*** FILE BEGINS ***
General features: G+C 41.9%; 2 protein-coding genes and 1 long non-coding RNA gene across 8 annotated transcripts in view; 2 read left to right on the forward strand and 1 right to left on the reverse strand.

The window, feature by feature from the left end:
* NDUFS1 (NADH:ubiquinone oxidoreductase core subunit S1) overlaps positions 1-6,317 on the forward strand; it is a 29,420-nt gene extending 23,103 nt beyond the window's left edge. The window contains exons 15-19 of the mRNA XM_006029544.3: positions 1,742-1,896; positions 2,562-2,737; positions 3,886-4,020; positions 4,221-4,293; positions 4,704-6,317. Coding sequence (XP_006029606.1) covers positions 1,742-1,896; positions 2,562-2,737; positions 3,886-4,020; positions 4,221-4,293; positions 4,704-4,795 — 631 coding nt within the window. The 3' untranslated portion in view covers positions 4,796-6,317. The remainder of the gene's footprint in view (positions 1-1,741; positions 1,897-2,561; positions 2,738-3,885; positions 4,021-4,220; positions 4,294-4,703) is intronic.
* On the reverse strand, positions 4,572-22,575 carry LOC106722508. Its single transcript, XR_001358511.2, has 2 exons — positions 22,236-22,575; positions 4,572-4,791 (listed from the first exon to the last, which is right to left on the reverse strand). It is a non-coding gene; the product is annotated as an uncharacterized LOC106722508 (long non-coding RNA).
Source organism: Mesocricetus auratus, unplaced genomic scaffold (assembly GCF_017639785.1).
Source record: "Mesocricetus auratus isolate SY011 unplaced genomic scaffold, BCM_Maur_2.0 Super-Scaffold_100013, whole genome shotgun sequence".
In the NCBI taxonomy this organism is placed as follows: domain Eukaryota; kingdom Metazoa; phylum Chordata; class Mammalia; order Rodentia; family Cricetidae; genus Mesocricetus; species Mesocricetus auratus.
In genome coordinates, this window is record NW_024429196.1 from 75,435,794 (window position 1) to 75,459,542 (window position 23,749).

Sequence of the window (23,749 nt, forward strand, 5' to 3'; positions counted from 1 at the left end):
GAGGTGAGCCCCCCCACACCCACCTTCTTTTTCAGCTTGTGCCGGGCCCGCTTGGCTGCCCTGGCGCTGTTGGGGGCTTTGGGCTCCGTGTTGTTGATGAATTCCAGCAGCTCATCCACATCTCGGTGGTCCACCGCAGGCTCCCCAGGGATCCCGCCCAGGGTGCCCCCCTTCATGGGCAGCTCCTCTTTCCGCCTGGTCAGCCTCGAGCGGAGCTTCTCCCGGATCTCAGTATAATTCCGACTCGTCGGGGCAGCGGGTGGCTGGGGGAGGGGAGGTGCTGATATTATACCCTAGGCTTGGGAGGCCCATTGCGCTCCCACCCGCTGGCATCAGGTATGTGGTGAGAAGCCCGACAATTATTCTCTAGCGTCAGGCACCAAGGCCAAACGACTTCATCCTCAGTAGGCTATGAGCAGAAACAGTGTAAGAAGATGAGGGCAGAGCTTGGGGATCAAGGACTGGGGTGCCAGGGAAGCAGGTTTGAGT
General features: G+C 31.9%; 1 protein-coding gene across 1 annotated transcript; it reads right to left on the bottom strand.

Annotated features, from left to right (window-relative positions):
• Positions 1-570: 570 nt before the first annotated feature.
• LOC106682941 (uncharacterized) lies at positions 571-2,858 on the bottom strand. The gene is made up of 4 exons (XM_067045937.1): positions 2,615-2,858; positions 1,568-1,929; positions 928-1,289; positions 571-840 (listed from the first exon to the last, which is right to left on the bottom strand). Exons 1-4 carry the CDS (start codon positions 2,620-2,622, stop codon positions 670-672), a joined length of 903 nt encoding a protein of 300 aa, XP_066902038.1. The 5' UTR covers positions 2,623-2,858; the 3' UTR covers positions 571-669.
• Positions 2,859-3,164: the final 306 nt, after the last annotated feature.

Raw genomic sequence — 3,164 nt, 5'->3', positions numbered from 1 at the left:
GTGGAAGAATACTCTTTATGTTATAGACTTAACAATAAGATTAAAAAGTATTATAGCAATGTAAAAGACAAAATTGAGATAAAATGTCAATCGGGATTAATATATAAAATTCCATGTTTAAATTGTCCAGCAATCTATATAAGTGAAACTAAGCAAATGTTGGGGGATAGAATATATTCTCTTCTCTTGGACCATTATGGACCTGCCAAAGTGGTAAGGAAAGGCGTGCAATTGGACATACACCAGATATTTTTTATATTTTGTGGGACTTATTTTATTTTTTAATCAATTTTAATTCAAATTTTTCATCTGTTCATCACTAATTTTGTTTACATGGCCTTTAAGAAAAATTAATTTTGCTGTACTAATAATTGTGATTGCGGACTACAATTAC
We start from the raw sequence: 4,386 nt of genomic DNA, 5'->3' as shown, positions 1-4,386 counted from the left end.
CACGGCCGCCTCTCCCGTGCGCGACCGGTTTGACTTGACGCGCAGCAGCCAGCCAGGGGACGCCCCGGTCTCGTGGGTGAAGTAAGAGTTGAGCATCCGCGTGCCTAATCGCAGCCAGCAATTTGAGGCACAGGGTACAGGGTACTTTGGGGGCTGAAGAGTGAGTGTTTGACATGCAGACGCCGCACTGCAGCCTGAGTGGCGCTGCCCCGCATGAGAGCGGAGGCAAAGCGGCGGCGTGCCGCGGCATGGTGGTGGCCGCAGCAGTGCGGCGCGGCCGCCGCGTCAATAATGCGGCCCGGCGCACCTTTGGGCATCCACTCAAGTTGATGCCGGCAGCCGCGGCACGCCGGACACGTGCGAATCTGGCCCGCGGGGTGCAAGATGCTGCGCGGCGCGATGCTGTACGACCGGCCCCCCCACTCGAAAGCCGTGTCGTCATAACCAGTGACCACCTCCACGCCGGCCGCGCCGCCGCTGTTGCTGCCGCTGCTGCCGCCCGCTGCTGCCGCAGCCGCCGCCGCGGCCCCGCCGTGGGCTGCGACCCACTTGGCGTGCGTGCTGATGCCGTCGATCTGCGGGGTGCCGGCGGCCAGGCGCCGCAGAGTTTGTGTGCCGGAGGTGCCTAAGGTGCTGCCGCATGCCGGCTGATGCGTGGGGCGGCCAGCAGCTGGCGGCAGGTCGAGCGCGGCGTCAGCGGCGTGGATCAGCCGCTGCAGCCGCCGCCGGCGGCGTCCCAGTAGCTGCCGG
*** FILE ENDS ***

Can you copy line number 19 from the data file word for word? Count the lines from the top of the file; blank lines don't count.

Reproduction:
CACGGCCGCCTCTCCCGTGCGCGACCGGTTTGACTTGACGCGCAGCAGCCAGCCAGGGGACGCCCCGGTCTCGTGGGTGAAGTAAGAGTTGAGCATCCGCGTGCCTAATCGCAGCCAGCAATTTGAGGCACAGGGTACAGGGTACTTTGGGGGCTGAAGAGTGAGTGTTTGACATGCAGACGCCGCACTGCAGCCTGAGTGGCGCTGCCCCGCATGAGAGCGGAGGCAAAGCGGCGGCGTGCCGCGGCATGGTGGTGGCCGCAGCAGTGCGGCGCGGCCGCCGCGTCAATAATGCGGCCCGGCGCACCTTTGGGCATCCACTCAAGTTGATGCCGGCAGCCGCGGCACGCCGGACACGTGCGAATCTGGCCCGCGGGGTGCAAGATGCTGCGCGGCGCGATGCTGTACGACCGGCCCCCCCACTCGAAAGCCGTGTCGTCATAACCAGTGACCACCTCCACGCCGGCCGCGCCGCCGCTGTTGCTGCCGCTGCTGCCGCCCGCTGCTGCCGCAGCCGCCGCCGCGGCCCCGCCGTGGGCTGCGACCCACTTGGCGTGCGTGCTGATGCCGTCGATCTGCGGGGTGCCGGCGGCCAGGCGCCGCAGAGTTTGTGTGCCGGAGGTGCCTAAGGTGCTGCCGCATGCCGGCTGATGCGTGGGGCGGCCAGCAGCTGGCGGCAGGTCGAGCGCGGCGTCAGCGGCGTGGATCAGCCGCTGCAGCCGCCGCCGGCGGCGTCCCAGTAGCTGCCGG